Sunday, 23 February 2020

4th in the series 'One to look out for' - the Small Brindled Beauty


I think there's something quite amusing about the Small Brindled Beauty, its a 'cheeky little chap' and one I look forwards to seeing each year. It's a fairly local and uncommon species in Montgomeryshire and usually found is very small numbers throughout its flight season which can be in February or March, but its actual flight time is usually only for a couple of weeks or so, so this can be earlier or later depending on the weather condition at the time. Its short flight time, early in the year probably accounts for the small numbers of records we have in our database and I doubt if it would ever be recorded in larger numbers, no matter how much recording was done. The dot map (shown on the species page) shows that it has only been recorded at seven different sites in the county during the past ten years, but I feel that this number could be improved upon slightly with a bit more recording.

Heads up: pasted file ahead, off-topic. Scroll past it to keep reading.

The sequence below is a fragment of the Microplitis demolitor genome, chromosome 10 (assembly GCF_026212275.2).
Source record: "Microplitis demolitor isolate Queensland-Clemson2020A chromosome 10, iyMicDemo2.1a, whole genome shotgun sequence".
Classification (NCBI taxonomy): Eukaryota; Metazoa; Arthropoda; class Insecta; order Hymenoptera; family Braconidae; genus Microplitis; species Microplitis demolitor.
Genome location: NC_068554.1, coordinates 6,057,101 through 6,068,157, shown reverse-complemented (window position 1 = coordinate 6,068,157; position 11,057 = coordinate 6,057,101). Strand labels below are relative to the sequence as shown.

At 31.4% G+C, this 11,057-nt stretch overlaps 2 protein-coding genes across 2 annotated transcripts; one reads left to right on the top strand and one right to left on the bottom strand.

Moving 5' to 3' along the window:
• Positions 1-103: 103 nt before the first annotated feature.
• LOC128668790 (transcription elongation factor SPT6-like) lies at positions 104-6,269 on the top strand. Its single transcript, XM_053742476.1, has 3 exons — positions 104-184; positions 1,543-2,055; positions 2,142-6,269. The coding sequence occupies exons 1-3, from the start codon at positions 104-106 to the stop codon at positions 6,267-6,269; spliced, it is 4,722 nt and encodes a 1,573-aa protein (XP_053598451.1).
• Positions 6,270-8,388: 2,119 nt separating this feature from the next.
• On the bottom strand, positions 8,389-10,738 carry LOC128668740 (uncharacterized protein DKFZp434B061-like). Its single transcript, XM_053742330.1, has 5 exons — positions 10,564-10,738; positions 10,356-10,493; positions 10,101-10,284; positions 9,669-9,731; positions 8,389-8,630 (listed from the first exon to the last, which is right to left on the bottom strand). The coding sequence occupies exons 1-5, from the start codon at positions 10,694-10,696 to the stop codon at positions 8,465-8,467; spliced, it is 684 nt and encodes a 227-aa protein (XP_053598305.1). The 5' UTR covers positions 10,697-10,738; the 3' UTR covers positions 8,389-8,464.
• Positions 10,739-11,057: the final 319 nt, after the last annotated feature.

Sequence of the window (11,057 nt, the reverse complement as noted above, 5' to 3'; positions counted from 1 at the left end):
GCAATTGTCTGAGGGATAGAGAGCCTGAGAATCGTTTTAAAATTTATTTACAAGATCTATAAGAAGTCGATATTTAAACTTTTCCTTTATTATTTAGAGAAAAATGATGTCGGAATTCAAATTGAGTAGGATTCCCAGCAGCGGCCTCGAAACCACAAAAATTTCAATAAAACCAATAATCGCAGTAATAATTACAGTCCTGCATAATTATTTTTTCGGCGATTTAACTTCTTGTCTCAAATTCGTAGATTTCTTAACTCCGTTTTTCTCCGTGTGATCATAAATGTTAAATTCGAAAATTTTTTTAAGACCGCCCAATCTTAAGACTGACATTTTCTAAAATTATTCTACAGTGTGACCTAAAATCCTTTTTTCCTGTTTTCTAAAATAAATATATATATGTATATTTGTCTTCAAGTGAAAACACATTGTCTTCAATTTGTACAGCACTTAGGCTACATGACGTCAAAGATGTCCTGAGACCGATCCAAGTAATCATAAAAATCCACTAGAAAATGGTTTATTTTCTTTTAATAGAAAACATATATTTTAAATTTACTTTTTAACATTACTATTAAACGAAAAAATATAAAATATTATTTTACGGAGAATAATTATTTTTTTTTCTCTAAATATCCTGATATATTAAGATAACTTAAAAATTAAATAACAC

As I've said, the moth is on the wing late winter-early spring, but the female (as with several species in the group) is wingless. The male (as can be seen below) has a quite furry appearance, especially around the thorax and is easily recognisable. It is easily attracted to light. After mating the female climbs up its foodplant (deciduous tree species), probably not far from where she emerged from her chrysalis; these include pedunculate oak, hawthorn, silver birch, hazel, elm, hornbeam and chestnut to lay its eggs. The larvae feed until fully grown, then they pupate underground until they emerge the following spring.





If you would like a bit more information on the the Small Brindled Beauty please go to its species page on our website - click here.

Peter.



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